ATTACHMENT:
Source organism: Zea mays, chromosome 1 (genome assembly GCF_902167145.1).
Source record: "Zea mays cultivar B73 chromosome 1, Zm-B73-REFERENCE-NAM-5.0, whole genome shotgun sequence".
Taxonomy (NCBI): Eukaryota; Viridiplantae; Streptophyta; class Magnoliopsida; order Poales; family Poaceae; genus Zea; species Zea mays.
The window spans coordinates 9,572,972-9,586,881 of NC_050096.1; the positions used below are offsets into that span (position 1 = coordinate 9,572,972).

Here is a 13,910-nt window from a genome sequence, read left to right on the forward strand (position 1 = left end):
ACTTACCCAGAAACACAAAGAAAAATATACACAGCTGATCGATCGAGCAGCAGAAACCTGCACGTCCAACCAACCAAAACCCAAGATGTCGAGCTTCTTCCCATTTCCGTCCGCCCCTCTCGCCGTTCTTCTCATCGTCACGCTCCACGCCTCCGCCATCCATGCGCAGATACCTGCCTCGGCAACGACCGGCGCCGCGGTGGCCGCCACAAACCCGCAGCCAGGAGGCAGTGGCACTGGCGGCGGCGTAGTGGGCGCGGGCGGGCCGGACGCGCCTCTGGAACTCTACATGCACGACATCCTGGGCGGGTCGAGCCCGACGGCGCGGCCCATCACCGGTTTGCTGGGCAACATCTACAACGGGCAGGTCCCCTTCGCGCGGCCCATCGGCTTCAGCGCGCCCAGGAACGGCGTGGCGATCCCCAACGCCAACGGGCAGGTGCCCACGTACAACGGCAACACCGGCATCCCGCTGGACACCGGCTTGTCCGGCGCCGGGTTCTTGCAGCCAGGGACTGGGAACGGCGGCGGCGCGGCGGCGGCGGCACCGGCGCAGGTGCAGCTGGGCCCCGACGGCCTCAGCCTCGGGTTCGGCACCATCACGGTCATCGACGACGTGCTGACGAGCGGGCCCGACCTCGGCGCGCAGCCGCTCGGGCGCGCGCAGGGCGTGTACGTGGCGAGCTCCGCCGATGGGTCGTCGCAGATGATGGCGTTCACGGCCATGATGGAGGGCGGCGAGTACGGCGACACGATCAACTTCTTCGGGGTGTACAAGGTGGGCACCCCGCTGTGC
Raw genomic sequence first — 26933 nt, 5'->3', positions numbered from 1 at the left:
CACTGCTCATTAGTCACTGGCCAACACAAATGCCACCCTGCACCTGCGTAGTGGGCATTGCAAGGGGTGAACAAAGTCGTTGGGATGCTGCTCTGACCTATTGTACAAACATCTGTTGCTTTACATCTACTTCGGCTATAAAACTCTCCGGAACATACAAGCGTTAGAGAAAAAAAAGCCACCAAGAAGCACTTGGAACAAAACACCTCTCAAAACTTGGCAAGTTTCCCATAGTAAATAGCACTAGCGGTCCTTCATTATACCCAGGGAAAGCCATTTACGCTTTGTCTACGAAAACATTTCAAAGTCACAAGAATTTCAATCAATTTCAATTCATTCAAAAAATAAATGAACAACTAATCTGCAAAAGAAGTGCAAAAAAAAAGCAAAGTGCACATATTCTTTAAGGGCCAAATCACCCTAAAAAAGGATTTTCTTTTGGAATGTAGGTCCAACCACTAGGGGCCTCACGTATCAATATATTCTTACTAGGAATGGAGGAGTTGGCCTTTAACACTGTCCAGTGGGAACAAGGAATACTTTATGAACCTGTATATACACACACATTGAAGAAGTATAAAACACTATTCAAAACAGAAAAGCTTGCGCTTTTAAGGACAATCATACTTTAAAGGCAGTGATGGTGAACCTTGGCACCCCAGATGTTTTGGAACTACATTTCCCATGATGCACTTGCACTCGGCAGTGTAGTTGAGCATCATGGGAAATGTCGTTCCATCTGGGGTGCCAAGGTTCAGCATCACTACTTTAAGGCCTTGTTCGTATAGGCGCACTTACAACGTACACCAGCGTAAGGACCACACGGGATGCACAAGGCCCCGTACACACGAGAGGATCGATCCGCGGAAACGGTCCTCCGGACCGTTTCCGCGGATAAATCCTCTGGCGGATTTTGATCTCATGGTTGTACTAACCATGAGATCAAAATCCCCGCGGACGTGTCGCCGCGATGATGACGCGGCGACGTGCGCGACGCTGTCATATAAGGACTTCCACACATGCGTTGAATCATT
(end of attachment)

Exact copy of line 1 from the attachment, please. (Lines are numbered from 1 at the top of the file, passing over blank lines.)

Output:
Source organism: Zea mays, chromosome 1 (genome assembly GCF_902167145.1).